A team of archaeologists working in Abusir, near Saqqara, have discovered the tomb of an ancient Egyptian military officer who commanded battalions made up of foreign soldiers, according to a statement from the Egyptian Ministry of Antiquities.
The find was made by an archaeological mission of the Czech Institute of Egyptology at Charles University (Prague). The tomb also had inscriptions from the Book of the Dead and described the officer’s resurrection and his journey to the afterlife.
The “first true globalization of the ancient world”
Experts dated the tomb to the late 26th Dynasty or early 27th Dynasty (early 5th century BC). According to the mention discovered in the burial chamber, it belonged to an ancient Egyptian dignitary named Wahibre-mery-Neith, who held the title of ‘Commander of Foreign Mercenaries’, who supervised and commanded soldiers from the Aegean islands and Asia Minor.
The Egyptian Ministry of Antiquities has led researchers to conclude that ancient Egypt was much more globalized than previously thought.
The final resting place of Wahibre-mery-Neith
The tomb of Wahibre-mery-Neith was found about 12 kilometers southeast of the Pyramids of Giza. It was divided into separate parts by narrow bridges carved out of natural rock.
Credit: Petr Košárek/Czech Institute of Egyptology.
Covering an area of 14 square meters, its main shaft was about 6 meters deep. However, as is the custom for ancient burial sites of the time, there was a smaller and deeper shaft in the middle of the main shaft which led to the double sarcophagus where Wahibre-mery-Neith was buried. Also, inside the tomb, they found the largest embalming store in Egypt, including 370 ceramic jars containing materials used to mummify the commander.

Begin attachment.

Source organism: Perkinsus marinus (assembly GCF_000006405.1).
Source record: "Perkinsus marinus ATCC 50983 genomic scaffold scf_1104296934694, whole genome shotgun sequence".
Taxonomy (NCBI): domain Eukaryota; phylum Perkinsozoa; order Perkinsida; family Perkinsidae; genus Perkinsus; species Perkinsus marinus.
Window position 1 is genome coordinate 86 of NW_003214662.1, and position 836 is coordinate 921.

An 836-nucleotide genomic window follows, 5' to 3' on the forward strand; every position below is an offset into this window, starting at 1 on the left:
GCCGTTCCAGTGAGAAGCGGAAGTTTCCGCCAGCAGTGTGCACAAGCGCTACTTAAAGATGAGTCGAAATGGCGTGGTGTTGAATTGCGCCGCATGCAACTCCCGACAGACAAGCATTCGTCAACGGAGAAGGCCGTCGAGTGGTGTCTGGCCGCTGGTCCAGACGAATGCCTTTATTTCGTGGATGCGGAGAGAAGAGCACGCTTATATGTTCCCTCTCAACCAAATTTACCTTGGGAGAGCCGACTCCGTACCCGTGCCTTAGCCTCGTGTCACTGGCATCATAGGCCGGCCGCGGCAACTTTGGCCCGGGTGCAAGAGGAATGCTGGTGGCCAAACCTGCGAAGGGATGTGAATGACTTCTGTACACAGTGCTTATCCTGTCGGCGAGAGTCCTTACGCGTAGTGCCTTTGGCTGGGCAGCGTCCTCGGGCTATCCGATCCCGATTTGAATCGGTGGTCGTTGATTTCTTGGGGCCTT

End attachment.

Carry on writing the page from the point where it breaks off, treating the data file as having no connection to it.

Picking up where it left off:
Canopic jars and clay objects discovered in the tomb. Credit: Petr Košárek / Czech Institute of Egyptology.
Tomb design At the bottom of the deepest shaft, which measures 6.5 x 3.3 meters, at a depth of about 16 meters, the mission found two sarcophagi, one inside the other. The outer sarcophagus was made up of two large slabs of white limestone, while the inner anthropomorphic coffin is made of basalt rock.
However, Wahibre-mery-Neith’s body was not found. Some researchers suppose that she most likely died quite unexpectedly, when her grave and funeral equipment were still unfinished.
While others attribute its absence to the tomb being looted in late antiquity, most likely around the 4th-5th century AD.
View of the sarcophagus of Whaibre-mery-Neith. Credit: Petr Košárek/Czech Institute of Egyptology.
The amount of elements and materials used in mummification found in this type of tomb has never been so great. Therefore, the archaeologists indicated that “the design of this site has no parallel in ancient Egypt.” Grave goods and inscriptions from the ‘Book of the Dead’
The upper part of the basalt sarcophagus was inscribed with extracts from chapter 72 of the Egyptian Book of the Dead, according to a statement by Dr. Marslav Barta, head of the archaeological mission.
The text would describe the general’s resurrection and his journey to eternity, including spells that were also part of the transfiguration ritual and thus guaranteed a peaceful afterlife for the owner.
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A total of 402 earthenware ‘ushebtis’ (figures of servants who were to perform work on behalf of the owner in the afterlife), two alabaster canopic vessels without inscriptions, an earthenware model of an offering, ten model cups, an ostracon of limestone inscribed with religious texts and an intricately carved scarab.
Some of the ‘ushabtis’ found in the tomb. Credit: Petr Košárek / Czech Institute of Egyptology.
According to the researchers, the astonishing funerary structure of the commander of the military officer, shows “how the ancient Egyptians adapted the material culture of their religious beliefs in times of crisis and uncertainty” since the unfinished decorations inside the tomb suggest that the death of the ancient commander occurred at a time of crisis for the Egyptian people, right at the beginning of Persian rule in Egypt.